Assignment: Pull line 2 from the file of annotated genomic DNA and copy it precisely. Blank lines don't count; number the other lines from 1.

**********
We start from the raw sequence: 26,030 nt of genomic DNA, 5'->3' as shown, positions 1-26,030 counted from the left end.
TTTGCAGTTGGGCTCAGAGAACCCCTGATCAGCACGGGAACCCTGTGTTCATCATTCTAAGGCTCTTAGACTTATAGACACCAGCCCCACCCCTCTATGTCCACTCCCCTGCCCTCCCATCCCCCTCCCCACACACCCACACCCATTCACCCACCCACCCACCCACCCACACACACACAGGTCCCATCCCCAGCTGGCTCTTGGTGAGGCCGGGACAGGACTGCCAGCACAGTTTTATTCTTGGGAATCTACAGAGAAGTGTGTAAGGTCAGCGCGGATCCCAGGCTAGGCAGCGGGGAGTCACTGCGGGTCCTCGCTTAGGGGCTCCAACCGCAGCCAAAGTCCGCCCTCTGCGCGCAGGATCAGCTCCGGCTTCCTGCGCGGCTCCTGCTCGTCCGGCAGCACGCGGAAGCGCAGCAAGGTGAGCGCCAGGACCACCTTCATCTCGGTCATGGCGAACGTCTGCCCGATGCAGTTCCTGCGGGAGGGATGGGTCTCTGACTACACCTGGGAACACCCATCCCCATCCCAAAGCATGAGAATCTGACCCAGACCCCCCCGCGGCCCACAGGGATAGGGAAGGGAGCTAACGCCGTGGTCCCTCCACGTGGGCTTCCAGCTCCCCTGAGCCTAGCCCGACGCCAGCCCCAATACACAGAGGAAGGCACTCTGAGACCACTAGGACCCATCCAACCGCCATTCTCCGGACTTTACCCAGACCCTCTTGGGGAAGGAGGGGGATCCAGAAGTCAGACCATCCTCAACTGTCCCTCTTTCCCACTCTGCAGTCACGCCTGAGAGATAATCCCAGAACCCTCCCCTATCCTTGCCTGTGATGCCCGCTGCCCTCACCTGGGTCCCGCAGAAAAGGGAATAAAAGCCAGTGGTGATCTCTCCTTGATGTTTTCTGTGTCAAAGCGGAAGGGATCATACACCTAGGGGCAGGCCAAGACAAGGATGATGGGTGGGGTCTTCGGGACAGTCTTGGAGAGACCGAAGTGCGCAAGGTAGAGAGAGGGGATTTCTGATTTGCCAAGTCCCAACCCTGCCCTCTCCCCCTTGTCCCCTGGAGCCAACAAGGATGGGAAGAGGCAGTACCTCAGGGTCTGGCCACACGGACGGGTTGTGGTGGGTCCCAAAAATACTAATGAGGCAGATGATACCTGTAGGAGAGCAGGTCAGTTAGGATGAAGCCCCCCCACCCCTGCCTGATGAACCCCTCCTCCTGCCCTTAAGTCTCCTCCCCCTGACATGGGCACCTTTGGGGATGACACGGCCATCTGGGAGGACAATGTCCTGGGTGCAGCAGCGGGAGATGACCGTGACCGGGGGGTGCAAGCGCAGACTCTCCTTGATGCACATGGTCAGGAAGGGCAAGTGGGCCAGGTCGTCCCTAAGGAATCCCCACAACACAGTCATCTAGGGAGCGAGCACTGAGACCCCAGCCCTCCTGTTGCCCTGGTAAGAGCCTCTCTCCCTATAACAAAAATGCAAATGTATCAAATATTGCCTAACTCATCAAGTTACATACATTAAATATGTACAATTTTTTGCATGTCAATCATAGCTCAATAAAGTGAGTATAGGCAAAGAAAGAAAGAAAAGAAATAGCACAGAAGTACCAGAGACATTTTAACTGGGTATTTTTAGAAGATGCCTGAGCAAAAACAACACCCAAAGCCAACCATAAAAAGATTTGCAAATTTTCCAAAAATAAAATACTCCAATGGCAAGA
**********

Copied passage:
TTTGCAGTTGGGCTCAGAGAACCCCTGATCAGCACGGGAACCCTGTGTTCATCATTCTAAGGCTCTTAGACTTATAGACACCAGCCCCACCCCTCTATGTCCACTCCCCTGCCCTCCCATCCCCCTCCCCACACACCCACACCCATTCACCCACCCACCCACCCACCCACACACACACAGGTCCCATCCCCAGCTGGCTCTTGGTGAGGCCGGGACAGGACTGCCAGCACAGTTTTATTCTTGGGAATCTACAGAGAAGTGTGTAAGGTCAGCGCGGATCCCAGGCTAGGCAGCGGGGAGTCACTGCGGGTCCTCGCTTAGGGGCTCCAACCGCAGCCAAAGTCCGCCCTCTGCGCGCAGGATCAGCTCCGGCTTCCTGCGCGGCTCCTGCTCGTCCGGCAGCACGCGGAAGCGCAGCAAGGTGAGCGCCAGGACCACCTTCATCTCGGTCATGGCGAACGTCTGCCCGATGCAGTTCCTGCGGGAGGGATGGGTCTCTGACTACACCTGGGAACACCCATCCCCATCCCAAAGCATGAGAATCTGACCCAGACCCCCCCGCGGCCCACAGGGATAGGGAAGGGAGCTAACGCCGTGGTCCCTCCACGTGGGCTTCCAGCTCCCCTGAGCCTAGCCCGACGCCAGCCCCAATACACAGAGGAAGGCACTCTGAGACCACTAGGACCCATCCAACCGCCATTCTCCGGACTTTACCCAGACCCTCTTGGGGAAGGAGGGGGATCCAGAAGTCAGACCATCCTCAACTGTCCCTCTTTCCCACTCTGCAGTCACGCCTGAGAGATAATCCCAGAACCCTCCCCTATCCTTGCCTGTGATGCCCGCTGCCCTCACCTGGGTCCCGCAGAAAAGGGAATAAAAGCCAGTGGTGATCTCTCCTTGATGTTTTCTGTGTCAAAGCGGAAGGGATCATACACCTAGGGGCAGGCCAAGACAAGGATGATGGGTGGGGTCTTCGGGACAGTCTTGGAGAGACCGAAGTGCGCAAGGTAGAGAGAGGGGATTTCTGATTTGCCAAGTCCCAACCCTGCCCTCTCCCCCTTGTCCCCTGGAGCCAACAAGGATGGGAAGAGGCAGTACCTCAGGGTCTGGCCACACGGACGGGTTGTGGTGGGTCCCAAAAATACTAATGAGGCAGATGATACCTGTAGGAGAGCAGGTCAGTTAGGATGAAGCCCCCCCACCCCTGCCTGATGAACCCCTCCTCCTGCCCTTAAGTCTCCTCCCCCTGACATGGGCACCTTTGGGGATGACACGGCCATCTGGGAGGACAATGTCCTGGGTGCAGCAGCGGGAGATGACCGTGACCGGGGGGTGCAAGCGCAGACTCTCCTTGATGCACATGGTCAGGAAGGGCAAGTGGGCCAGGTCGTCCCTAAGGAATCCCCACAACACAGTCATCTAGGGAGCGAGCACTGAGACCCCAGCCCTCCTGTTGCCCTGGTAAGAGCCTCTCTCCCTATAACAAAAATGCAAATGTATCAAATATTGCCTAACTCATCAAGTTACATACATTAAATATGTACAATTTTTTGCATGTCAATCATAGCTCAATAAAGTGAGTATAGGCAAAGAAAGAAAGAAAAGAAATAGCACAGAAGTACCAGAGACATTTTAACTGGGTATTTTTAGAAGATGCCTGAGCAAAAACAACACCCAAAGCCAACCATAAAAAGATTTGCAAATTTTCCAAAAATAAAATACTCCAATGGCAAGA